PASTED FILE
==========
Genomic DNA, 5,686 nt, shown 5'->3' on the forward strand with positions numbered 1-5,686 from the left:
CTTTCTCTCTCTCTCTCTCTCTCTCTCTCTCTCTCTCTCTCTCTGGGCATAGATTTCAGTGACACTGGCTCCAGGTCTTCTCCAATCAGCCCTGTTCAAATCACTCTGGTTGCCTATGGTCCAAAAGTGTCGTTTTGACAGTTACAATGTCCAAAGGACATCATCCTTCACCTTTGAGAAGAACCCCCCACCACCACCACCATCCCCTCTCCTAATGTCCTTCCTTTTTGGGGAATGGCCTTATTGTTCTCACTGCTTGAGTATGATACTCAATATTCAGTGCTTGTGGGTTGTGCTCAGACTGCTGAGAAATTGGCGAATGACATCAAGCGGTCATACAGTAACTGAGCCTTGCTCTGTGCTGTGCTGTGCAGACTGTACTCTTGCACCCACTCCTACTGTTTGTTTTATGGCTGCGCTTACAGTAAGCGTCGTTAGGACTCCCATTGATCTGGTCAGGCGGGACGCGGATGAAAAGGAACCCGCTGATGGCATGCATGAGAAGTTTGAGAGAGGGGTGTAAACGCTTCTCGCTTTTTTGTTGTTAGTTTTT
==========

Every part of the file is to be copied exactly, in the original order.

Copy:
Genomic DNA, 5,686 nt, shown 5'->3' on the forward strand with positions numbered 1-5,686 from the left:
CTTTCTCTCTCTCTCTCTCTCTCTCTCTCTCTCTCTCTCTCTCTGGGCATAGATTTCAGTGACACTGGCTCCAGGTCTTCTCCAATCAGCCCTGTTCAAATCACTCTGGTTGCCTATGGTCCAAAAGTGTCGTTTTGACAGTTACAATGTCCAAAGGACATCATCCTTCACCTTTGAGAAGAACCCCCCACCACCACCACCATCCCCTCTCCTAATGTCCTTCCTTTTTGGGGAATGGCCTTATTGTTCTCACTGCTTGAGTATGATACTCAATATTCAGTGCTTGTGGGTTGTGCTCAGACTGCTGAGAAATTGGCGAATGACATCAAGCGGTCATACAGTAACTGAGCCTTGCTCTGTGCTGTGCTGTGCAGACTGTACTCTTGCACCCACTCCTACTGTTTGTTTTATGGCTGCGCTTACAGTAAGCGTCGTTAGGACTCCCATTGATCTGGTCAGGCGGGACGCGGATGAAAAGGAACCCGCTGATGGCATGCATGAGAAGTTTGAGAGAGGGGTGTAAACGCTTCTCGCTTTTTTGTTGTTAGTTTTT